Tel Aviv-based designer Noa Raviv
Melbourne-based photographer Emma Phillips recently traveled to an Australian salt mine and captured some otherworldly photos of the whitewashed landscape.
In describing her minimalist approach, Phillips writes, “I like pictures with not much in them, not too many distractions.” See the rest off the series below!
—- I’m seeing this in a nightclub of the future instead of a DJ… Epic!
Interactive audio installation by schnellebuntebilder is a musical sequencer which encourages dance - video embedded below:
The challenge was to get the museum‘s visitors dancing. But music alone wouldn’t make it for a spontaneous groove. Therefore, we turned the tables and invented the STEPSEQUENCER – a tool which is able to create sound and music out of human movements.
Sounds and beats are being created by the STEPSEQUENCER for as long as you interact with the exhibit’s stations: a round floor-projected “instrument” and three physical tools on the side – one for jumping, one for twisting and one for seesawing.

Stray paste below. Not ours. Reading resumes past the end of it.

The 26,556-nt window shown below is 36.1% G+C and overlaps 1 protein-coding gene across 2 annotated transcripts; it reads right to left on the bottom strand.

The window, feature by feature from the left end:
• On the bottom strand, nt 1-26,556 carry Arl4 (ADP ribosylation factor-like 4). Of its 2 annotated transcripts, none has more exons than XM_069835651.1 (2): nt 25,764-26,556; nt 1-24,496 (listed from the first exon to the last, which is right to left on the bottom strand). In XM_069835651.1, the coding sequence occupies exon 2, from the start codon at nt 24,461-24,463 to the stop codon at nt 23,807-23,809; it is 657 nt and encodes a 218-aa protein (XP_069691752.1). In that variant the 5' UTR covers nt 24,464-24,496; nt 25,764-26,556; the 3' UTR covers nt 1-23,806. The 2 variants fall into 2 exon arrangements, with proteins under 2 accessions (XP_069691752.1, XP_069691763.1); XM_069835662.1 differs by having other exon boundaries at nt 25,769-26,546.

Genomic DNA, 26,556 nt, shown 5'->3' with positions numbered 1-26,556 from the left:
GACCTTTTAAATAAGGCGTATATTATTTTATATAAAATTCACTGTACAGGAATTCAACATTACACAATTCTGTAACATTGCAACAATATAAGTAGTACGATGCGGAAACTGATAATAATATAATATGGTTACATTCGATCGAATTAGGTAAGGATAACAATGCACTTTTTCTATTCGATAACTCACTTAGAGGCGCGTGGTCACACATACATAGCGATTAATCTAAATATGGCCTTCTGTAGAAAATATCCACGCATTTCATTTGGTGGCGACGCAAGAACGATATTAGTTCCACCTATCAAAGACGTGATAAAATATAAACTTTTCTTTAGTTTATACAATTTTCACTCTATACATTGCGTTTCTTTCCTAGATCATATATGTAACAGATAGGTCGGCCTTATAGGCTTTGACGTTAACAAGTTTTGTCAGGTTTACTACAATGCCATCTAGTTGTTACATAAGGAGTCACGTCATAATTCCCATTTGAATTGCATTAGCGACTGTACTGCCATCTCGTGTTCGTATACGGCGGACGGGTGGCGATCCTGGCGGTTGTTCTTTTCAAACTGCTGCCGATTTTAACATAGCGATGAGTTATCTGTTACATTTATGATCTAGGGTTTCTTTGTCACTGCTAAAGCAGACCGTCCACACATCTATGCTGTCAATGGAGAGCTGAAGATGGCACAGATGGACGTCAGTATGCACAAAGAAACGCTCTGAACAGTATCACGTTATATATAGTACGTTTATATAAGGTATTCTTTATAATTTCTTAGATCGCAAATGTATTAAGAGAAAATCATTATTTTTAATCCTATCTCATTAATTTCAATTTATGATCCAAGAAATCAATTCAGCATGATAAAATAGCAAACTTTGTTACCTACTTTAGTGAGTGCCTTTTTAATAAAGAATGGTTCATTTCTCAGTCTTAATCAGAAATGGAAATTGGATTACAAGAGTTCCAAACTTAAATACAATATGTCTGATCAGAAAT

The pads of the round floor projection are being activated by touch. If you mark a field with your hands or feet, a sound is resonating each time the rotating pointer hits the field. Depending on the marked pad’s position, different sounds are arising, each of them variously combinable with others. Once the movements stop, the sounds will hush.
Following the fatal shooting of an unarmed black teen on Saturday, and the ensuing media portrayal of his death, Twitter expressed outrage in the form of a hashtag: #IfTheyGunnedMeDown
Joab saw that the tree was good for food, and that it should be decomposed into computational objects
Luma Grothe for Patricia Bonaldi, Winter 2014.
Frida Gustavsson by Andreas Sjodin